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Title: Service users' experiences of discharge from a medium secure forensic unit
Author: McDonnaugh, Tanya
ISNI:       0000 0004 7964 8335
Awarding Body: UCL (University College London)
Current Institution: University College London (University of London)
Date of Award: 2018
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Aims: This systematic review used a narrative synthesis approach to explore the extent to which current interventions for the inpatient Mentally Disordered Offender (MDO) population adhere to principles of the Recovery Model (Empowerment, Lifesatisfaction and Positive Identity), as adapted from the conceptualisation by Resnick et al., 2005). Method: A systematic search was carried out across four databases: PsycINFO, Embase, CINAHL and Web of Science, along with hand-searching of relevant journals and articles, and Cochrane and NICE guidance. After screening against the inclusion criteria, qualifying studies were quality assessed using the Effective Public Health Practice Project 'Quality Assessment Tool for Quantitative Studies' (EPHPP) (2004), and a total of ten studies were included in the review. The heterogeneity of the studies ruled out meta-analysis, therefore a narrative synthesis approach was adopted. Results: Studies were assessed based on the content and aims of the intervention described. Only one study explicitly named a recovery-focused intervention (Laithwaite et al., 2009). Several programmes adhered to some recovery principles but 13 did not label their interventions as recovery-focused. Cognitive Skills Programmes (CSP) were most frequently reviewed in the literature, however these were the least aligned with recovery principles, tending to judge the effectiveness of the intervention by a reduction in criminal traits (e.g. violent attitudes), rather than by wider recovery principles. Conclusions: There is a startling lack of evidence for recovery-focused interventions with the inpatient MDO population. This lack of evidence may be due to the challenges of combining recovery principles with risk management in the highly restrictive and highly regimented secure environment. This may also arise from sensitivity about public criticisms of rehabilitation insufficiently meeting expectations of punishment for offenders. The skills focus of interventions, in the absence of wider contextual principles of the Recovery Model, raises questions about the generalisability of these interventions to the community. The findings also highlight a disparity between what current interventions report to deliver and what they actually deliver. Crucially, these findings suggest that the principles of 'equity of access' are not being applied.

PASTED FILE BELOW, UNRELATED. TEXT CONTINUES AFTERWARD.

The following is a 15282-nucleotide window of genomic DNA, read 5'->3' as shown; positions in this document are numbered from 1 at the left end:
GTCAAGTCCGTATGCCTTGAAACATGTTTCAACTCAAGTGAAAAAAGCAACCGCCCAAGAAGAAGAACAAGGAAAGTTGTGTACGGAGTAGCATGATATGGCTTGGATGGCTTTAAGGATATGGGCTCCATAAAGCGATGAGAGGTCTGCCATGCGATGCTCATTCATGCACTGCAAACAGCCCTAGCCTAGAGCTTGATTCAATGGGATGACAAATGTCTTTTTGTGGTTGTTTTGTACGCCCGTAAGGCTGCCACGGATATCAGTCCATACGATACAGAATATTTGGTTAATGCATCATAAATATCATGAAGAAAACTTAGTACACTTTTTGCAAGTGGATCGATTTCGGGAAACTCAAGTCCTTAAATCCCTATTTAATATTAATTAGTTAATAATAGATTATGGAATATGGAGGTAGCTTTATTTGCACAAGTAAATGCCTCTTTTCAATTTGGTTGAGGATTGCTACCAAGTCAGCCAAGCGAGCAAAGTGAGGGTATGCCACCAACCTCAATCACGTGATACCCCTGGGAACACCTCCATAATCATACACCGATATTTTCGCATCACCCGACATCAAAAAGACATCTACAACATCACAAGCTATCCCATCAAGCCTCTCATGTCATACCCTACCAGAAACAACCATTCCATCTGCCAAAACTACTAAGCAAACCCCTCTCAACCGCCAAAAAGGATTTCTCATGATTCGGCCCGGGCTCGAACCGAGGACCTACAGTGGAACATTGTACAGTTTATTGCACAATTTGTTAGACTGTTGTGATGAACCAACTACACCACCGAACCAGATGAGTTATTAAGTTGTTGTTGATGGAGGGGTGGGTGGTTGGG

Supervisor: Not available Sponsor: Not available
Qualification Name: Thesis (Ph.D.) Qualification Level: Doctoral
EThOS ID:  DOI: Not available